In this matter a submersible was arrested and the Defendant brought an application, inter alia, to release the submersible without bail or, in the alternative, to post security. The grounds for the Defendant’s application were that the action was without merit and that the dispute was subject to arbitration. The Prothonotary held that it is only in exceptional circumstances that a vessel will be released from arrest without bail. Moreover, the fact that the dispute was subject to arbitration did not disentitle the Plaintiff to security. The fact of arbitration was, however, relevant to the amount of security. In setting the amount of the security the Prothonotary took into account that each party was required to pay its own costs of the arbitration.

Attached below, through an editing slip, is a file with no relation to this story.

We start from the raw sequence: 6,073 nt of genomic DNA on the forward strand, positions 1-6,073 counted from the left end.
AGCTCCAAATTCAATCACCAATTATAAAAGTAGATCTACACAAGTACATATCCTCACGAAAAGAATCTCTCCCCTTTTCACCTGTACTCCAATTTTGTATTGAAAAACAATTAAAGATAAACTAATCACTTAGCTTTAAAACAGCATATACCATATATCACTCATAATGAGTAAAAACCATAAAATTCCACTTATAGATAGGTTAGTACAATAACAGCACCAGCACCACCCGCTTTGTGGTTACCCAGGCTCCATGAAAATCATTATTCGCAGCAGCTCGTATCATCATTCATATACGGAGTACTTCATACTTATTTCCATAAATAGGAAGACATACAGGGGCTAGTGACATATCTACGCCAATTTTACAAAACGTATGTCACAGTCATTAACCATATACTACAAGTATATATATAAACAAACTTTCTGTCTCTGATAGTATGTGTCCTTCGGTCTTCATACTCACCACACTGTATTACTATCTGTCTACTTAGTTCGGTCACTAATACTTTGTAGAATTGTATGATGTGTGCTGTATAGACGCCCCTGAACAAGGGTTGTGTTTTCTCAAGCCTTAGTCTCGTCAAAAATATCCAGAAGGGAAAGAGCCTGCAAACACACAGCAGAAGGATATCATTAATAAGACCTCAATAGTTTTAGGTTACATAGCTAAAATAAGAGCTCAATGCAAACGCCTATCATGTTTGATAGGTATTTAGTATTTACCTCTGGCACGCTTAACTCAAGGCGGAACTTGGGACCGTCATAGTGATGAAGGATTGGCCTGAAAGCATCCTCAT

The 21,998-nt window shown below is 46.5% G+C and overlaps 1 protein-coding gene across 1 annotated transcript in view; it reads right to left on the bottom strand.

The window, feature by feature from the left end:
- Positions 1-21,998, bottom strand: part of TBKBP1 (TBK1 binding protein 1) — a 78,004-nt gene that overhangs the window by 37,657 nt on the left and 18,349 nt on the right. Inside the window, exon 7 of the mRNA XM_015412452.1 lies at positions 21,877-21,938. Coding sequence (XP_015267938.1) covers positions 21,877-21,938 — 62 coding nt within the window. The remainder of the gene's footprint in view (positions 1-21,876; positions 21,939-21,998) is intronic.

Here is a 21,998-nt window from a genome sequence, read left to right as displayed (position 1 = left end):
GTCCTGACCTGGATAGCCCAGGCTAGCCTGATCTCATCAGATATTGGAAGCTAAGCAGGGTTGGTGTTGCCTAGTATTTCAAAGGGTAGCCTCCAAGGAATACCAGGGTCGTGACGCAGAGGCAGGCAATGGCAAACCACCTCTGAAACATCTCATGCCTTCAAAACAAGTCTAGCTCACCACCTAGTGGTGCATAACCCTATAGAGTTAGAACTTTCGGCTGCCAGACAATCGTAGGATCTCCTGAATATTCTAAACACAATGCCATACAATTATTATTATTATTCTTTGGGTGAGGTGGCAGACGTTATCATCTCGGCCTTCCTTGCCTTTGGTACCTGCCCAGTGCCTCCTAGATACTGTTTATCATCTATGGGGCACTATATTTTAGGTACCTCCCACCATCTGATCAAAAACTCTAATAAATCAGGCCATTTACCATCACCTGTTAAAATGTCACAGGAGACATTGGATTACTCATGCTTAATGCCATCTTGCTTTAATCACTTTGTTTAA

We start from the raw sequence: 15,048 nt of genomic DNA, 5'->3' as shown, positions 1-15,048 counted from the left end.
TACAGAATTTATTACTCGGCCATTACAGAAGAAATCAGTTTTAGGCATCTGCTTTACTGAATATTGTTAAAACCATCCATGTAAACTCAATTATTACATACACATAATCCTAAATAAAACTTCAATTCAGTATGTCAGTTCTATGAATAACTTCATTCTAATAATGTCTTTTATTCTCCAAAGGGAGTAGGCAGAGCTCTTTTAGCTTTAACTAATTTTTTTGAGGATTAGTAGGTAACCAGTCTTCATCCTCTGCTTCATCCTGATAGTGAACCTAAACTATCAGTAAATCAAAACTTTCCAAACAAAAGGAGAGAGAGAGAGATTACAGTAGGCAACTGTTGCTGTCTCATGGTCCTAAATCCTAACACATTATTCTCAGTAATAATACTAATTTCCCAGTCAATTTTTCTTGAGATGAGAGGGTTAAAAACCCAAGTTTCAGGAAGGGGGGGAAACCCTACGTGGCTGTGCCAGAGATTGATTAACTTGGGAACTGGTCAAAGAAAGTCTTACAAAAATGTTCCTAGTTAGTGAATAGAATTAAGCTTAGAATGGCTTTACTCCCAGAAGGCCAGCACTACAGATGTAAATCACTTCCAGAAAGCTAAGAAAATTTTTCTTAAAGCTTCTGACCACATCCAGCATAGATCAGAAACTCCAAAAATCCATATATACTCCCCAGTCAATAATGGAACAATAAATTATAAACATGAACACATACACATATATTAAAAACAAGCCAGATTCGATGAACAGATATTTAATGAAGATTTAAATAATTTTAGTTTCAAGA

Another issue was whether a submersible device used to cut trees in a flooded but unlogged reservoir was a ship so as to attract the admiralty jurisdiction of the Federal Court. The Prothonotary referred to the definition of ship in the Federal Court Act, being, “any vessel or craft designed, used or capable of being used solely or partly for navigation, without regard to the method or lack of propulsion…”. The Prothonotary noted that this was a very general and broad definition that seemed to encompass anything on or in the water and ultimately concluded that the submersible was, in all probability, a ship and that the Federal Court therefore had jurisdiction.